In Egypt, the institutional rejection of a bill that would have provided men and women with equal inheritance rights has proved a further setback to the reformation process in the Muslim world. In a blow to Muslim women’s rights, Egypt’s Mufti Shawki Allam asserted that granting women an equal share in inheritance violates sharia law. He commented: “In Islam, ijtihad (independent reasoning) is not employed where Qur’an and Hadith are considered unambiguous with regard to the matter in question.” This attitude reflects the way in which self-appointed community leaders explicitly define Muslim women’s rights in terms of religion, culture and ethnicity. They employ religion to undermine women’s liberation and to bully them into submissive silence.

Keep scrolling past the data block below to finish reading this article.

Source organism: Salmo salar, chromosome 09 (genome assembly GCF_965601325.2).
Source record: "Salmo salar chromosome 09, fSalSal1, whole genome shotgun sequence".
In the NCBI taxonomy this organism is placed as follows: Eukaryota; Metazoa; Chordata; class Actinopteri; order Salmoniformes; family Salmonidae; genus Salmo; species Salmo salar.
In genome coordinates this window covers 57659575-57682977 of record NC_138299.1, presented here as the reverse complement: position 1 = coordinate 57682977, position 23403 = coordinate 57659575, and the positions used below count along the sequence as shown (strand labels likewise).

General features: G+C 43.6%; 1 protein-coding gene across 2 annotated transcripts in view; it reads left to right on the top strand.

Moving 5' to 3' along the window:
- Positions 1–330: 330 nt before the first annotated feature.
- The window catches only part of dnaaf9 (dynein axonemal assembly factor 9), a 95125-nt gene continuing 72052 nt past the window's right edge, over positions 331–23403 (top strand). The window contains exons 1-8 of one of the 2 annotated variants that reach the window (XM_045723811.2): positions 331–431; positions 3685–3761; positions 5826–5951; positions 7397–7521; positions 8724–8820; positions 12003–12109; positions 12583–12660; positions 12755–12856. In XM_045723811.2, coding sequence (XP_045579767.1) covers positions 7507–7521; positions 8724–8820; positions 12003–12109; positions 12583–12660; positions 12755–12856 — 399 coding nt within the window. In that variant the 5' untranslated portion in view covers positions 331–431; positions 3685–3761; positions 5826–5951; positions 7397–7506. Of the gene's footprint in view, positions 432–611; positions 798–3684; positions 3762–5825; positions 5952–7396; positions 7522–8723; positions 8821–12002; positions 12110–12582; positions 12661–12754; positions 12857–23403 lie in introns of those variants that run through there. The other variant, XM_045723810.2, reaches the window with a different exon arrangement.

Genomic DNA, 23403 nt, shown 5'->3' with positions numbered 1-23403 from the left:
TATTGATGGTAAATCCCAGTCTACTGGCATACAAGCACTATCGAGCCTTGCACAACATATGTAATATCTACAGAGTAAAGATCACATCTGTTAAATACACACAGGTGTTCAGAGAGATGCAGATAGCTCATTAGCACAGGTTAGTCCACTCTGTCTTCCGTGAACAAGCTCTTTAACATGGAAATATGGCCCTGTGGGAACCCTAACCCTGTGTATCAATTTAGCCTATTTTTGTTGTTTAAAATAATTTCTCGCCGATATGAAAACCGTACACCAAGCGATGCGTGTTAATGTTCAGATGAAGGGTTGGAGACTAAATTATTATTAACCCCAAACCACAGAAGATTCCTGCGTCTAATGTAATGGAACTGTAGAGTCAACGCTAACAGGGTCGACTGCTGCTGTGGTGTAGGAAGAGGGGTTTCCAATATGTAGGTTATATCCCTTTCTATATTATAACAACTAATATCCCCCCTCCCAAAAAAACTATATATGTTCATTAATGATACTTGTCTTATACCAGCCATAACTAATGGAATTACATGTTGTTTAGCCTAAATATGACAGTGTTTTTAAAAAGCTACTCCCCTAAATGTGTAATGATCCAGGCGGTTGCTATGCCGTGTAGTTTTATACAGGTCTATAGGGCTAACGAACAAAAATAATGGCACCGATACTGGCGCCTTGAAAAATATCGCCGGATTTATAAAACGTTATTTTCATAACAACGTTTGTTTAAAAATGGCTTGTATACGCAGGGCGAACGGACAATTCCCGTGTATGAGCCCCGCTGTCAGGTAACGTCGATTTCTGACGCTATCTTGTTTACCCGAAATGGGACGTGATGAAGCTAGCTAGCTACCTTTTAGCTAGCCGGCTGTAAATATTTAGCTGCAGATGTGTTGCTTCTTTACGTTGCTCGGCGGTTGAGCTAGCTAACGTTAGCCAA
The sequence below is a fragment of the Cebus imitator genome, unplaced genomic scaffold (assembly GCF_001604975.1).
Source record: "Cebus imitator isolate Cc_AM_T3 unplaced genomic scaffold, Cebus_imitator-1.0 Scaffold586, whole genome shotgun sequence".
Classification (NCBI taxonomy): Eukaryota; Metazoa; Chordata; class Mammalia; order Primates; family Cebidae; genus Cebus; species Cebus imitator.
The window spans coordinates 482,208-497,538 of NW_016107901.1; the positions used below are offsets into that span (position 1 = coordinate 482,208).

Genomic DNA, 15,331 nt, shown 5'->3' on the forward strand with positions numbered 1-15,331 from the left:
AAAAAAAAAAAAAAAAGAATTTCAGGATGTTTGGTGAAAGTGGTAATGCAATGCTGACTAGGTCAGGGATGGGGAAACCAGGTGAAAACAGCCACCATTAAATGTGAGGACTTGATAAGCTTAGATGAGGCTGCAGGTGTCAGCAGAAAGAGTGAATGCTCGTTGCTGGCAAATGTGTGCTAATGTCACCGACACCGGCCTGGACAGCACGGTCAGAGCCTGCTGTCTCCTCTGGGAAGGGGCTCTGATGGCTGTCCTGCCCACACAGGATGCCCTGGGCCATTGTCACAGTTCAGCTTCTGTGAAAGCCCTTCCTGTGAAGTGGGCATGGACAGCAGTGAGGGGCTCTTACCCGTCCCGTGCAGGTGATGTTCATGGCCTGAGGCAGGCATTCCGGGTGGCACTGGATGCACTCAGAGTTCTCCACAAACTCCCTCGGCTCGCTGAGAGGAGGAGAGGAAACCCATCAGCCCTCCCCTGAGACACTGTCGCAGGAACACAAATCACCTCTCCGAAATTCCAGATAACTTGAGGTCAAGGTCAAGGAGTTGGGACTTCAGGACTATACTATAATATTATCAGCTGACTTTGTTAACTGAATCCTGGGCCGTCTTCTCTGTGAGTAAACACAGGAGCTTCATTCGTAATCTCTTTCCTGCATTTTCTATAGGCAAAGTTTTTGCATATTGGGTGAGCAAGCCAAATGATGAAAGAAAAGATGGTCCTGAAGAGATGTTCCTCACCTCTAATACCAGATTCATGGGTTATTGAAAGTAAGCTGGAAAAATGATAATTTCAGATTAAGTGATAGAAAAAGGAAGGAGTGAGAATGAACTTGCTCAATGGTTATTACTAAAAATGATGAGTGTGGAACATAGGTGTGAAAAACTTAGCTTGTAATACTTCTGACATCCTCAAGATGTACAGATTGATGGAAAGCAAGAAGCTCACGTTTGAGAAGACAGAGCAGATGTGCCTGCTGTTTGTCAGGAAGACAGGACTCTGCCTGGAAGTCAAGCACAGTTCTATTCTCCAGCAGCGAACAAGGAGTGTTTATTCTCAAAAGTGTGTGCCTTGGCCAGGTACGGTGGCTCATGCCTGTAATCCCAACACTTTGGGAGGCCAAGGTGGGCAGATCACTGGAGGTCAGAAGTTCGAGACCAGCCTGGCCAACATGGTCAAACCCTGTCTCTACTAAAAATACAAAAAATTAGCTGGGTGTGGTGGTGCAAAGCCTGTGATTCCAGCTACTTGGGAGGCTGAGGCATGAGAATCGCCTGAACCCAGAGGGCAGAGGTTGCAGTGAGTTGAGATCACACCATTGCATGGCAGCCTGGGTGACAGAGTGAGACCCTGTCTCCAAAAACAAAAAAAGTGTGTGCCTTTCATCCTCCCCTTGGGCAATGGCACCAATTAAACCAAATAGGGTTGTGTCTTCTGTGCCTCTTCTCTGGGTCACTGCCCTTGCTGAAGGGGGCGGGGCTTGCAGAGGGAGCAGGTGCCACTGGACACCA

We can also see this mechanism at work in the case of female genital mutilation: a ritual abuse that is not only endorsed by culture, but also supported by some religious sources. According to one estimation, more than three million girls are at risk of FGM each year. Swiss-born Tariq Ramadan, Professor of Contemporary Islamic Studies at Oxford University, currently on bail following two accusations of rape, once blatantly supported Imam Shaker Elsayed, who unabashedly recommends female genital mutilation to prevent “hypersexuality.” Ramadan commented, “we let the people know these are internal issues, these are discussions that we want to have among ourselves and it’s not for you to decide … what are priorities.”
Extremists play the identity card and use virtue signaling to derail discussions about women’s rights and to protect their interpretations of Islam from criticism. This insiders know best strategy allows them to isolate and silence reformers and to represent their archaic practices to outsiders as all-pervasive and generally accepted within the community, thus stripping those within the religion of any external support. By reducing the discussion about Muslim women’s rights to their preferred religious discourse, extremists effectively shut down women’s liberation within the Muslim world.